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UnitedHealth will launch cloud-computing platform

Robin Wulffson MD's picture
cloud-computing, electronic medical records, UnitedHealthcare, apps

Minnetonka, MN - Currently, cloud computing is a popular buzzword tossed around by anyone with even a casual interest in computers and the Internet. Another hot button topic is computerized medical records. On February 14, UnitedHealth Group Inc., reportedly the nation’s single largest health carrier, announced that it was embracing cloud-computing. The health insurance provider plans to launch a new cloud-computing platform focused on healthcare providers and insurers.

The new product will be previewed at the HIMSS 2012 conference in Las Vegas, February 20-24."The Optum health care cloud will support widespread innovation across the health system by removing barriers to applications development and by helping health care professionals work together more easily to enhance patient care," noted Ted Hoy, senior vice president and general manager of cloud business platforms at Optum.

The new cloud-computing platform is a component of the current trend of moving data storage and functions into an online environment so that they can be retrieved from multiple devices and locations. Many healthcare companies, which have embraced electronic medical records currently offer them in a cloud-based style; however, Optum plans to take the concept to another level by opening up its cloud environment to outside developers; these companies will be able to offer apps in a similarmanner to that of Apple Inc.'s app store.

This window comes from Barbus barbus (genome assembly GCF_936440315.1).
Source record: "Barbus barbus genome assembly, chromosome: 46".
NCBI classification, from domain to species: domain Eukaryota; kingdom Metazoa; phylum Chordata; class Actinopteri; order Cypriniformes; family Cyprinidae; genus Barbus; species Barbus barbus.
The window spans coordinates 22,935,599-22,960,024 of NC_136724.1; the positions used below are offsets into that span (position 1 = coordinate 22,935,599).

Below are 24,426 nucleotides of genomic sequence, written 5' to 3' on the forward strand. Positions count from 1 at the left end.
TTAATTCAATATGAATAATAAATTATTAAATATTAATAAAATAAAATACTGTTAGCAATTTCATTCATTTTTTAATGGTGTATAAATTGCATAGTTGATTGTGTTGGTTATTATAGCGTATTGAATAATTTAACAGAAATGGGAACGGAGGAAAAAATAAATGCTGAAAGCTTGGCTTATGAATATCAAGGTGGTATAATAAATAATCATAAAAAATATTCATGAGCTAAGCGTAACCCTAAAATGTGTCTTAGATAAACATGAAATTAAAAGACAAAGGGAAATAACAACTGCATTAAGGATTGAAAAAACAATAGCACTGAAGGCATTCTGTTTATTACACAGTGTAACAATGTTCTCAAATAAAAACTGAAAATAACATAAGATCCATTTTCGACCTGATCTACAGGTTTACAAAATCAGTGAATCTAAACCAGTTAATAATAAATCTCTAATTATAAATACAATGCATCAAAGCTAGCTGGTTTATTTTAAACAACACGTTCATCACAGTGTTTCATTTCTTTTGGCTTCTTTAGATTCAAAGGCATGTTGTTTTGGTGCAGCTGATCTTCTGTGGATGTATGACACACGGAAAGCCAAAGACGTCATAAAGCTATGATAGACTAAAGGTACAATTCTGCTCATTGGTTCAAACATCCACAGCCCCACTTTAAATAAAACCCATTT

According to Optum, one of the initial apps will be one developed with the help of the Cleveland Clinic, which will help healthcare providers structure payments for "bundles" of care, meaning for all services tied to a particular procedure or condition. Another, under development from HealthLoop Inc., will aid physicians oversee their patients' follow-up care. The new apps, which will include offerings from Optum itself, will initially be focused on physicians, hospitals, and health plans. According to Optum, the company may eventually add offerings for consumers and other parties such as government healthcare payers and pharmaceutical manufacturers. Optum plans to charge for data storage, which could contain information such as a hospital’s digital patient records.

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The Optum health care cloud features secure text and video chat capabilities, which it notes will help healthcare professionals connect, communicate, and collaborate with other healthcare professionals and as well as patients. It also includes productivity tools that easily integrate with a range of health IT systems to help doctors, nurses and other clinicians, and health administrators organize their information and resources in one, simple interface, accessible securely from any Internet-connected device.

For example, the health care cloud can integrate the applications that patients use, such as biometric monitors, with the health information systems used by physician practices, hospitals, and health plans. This feature will allow electronic medical records to maintain up-to-date information and automate the delivery of progress notes to members of the care team. Working from a common set of complete patient information, physicians and patients can make treatment decisions together, track progress, and stay connected between appointments. According to Optum, its healthcare cloud also enhances patient safety by ensuring all care team members can access consistent information from diagnosis through the end of treatment. In addition, notes Optum, its healthcare cloud is likely to save time for physicians and administrators because it will streamline key quality measurement, regulatory compliance, billing and other administrative tasks.

"We're going to make collaboration possible in ways it is certainly not possible today," noted Andy Slavitt, Optum group executive vice president. He added that Optum plans to open up a beta version of its service in June and hopes to roll it out more broadly late this year.

Source: UnitedHealth Group Inc.

See Also: Electronic medical record transition faces obstacles